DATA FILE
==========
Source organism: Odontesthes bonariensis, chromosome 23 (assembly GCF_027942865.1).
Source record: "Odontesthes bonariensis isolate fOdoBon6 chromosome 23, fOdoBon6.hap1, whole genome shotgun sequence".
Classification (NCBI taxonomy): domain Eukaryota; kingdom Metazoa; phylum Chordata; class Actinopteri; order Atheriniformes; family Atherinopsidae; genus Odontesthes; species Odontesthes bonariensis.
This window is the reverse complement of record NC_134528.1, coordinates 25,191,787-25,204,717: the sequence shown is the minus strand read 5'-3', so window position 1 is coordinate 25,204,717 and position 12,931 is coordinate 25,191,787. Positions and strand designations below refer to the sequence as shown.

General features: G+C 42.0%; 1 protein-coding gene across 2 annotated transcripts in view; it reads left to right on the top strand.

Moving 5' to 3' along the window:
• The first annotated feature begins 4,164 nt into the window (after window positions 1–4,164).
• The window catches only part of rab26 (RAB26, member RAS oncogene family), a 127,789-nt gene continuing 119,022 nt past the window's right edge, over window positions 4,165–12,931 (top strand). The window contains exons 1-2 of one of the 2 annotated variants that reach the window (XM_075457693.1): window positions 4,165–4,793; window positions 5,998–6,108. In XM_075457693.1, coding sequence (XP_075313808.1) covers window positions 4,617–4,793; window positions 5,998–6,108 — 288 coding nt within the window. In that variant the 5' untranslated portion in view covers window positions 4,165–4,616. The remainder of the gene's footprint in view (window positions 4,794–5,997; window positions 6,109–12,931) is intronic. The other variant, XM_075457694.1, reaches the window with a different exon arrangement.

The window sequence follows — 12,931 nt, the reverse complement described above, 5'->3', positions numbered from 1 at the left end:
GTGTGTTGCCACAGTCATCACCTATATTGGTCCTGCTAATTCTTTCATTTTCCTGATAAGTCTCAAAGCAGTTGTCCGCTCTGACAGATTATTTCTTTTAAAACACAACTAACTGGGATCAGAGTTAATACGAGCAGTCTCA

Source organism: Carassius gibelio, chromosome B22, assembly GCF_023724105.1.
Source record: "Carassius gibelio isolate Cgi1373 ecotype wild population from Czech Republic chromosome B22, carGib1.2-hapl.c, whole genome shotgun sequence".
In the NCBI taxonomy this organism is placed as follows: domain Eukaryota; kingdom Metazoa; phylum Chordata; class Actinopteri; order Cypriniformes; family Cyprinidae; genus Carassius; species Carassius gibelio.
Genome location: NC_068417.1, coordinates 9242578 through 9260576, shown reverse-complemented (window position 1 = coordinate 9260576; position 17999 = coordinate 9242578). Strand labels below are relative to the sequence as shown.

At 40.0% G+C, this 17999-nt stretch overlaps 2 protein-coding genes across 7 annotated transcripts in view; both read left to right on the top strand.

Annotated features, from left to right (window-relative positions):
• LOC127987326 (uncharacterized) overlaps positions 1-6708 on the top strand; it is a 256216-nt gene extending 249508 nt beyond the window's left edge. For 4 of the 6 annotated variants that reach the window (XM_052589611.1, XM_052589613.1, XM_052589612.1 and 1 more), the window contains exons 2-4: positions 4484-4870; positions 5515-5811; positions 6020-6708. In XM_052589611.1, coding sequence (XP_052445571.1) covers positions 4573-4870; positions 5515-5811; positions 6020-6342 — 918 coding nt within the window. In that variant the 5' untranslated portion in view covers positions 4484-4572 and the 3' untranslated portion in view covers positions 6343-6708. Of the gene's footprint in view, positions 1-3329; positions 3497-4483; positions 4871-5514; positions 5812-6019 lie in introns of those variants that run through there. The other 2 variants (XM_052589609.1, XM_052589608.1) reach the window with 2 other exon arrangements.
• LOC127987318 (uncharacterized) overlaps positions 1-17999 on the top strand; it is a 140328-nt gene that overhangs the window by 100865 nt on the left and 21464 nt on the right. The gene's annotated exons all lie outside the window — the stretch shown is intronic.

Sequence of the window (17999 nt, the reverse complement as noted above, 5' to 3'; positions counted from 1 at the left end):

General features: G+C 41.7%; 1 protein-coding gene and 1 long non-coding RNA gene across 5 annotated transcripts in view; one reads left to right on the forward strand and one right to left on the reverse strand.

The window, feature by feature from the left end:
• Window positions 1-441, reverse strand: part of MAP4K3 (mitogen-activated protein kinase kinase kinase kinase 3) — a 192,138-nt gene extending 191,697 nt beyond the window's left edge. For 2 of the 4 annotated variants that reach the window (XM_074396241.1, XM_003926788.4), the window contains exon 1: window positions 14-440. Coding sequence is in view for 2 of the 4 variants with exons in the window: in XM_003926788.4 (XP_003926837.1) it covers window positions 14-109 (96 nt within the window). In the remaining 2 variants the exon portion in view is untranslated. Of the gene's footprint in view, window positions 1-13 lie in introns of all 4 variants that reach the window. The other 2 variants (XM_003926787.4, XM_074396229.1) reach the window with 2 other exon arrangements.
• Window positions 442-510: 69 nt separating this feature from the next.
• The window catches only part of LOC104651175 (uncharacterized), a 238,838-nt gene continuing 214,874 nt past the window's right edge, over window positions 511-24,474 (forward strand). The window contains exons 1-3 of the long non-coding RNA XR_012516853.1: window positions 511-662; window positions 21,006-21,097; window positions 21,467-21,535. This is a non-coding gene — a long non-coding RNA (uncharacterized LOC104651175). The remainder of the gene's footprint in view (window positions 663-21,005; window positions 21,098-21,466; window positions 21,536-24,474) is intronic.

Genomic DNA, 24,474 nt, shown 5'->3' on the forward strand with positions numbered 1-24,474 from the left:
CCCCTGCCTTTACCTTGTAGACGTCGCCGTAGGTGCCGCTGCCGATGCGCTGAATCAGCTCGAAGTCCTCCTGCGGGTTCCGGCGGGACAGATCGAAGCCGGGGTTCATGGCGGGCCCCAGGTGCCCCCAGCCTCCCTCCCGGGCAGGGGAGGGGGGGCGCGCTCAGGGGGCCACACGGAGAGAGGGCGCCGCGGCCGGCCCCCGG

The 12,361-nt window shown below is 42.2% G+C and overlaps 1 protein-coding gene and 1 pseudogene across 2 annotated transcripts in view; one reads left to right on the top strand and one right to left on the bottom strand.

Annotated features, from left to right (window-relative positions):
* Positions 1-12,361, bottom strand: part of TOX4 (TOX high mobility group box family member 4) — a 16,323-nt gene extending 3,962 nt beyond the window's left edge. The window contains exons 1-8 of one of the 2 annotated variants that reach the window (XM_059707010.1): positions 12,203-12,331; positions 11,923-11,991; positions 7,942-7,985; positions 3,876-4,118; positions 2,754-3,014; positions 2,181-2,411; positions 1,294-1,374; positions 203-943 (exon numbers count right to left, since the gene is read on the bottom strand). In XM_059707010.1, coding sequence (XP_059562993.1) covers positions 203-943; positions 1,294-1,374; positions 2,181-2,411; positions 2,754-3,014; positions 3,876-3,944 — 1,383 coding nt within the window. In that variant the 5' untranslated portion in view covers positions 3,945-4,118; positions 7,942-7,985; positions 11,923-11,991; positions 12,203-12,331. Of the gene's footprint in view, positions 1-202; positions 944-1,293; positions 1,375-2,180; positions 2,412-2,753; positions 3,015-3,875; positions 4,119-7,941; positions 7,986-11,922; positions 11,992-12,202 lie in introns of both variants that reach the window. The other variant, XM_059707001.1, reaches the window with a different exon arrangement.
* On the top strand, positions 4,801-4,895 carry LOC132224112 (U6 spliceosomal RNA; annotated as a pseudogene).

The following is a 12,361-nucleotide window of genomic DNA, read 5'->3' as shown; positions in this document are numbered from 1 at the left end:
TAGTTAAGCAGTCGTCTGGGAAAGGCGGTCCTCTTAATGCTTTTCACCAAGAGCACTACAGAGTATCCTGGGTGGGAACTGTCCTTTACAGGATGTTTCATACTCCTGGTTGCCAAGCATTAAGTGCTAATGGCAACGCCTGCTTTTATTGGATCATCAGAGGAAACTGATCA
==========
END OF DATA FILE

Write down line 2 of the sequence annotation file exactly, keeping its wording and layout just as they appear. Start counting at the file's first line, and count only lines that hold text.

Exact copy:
Source record: "Odontesthes bonariensis isolate fOdoBon6 chromosome 23, fOdoBon6.hap1, whole genome shotgun sequence".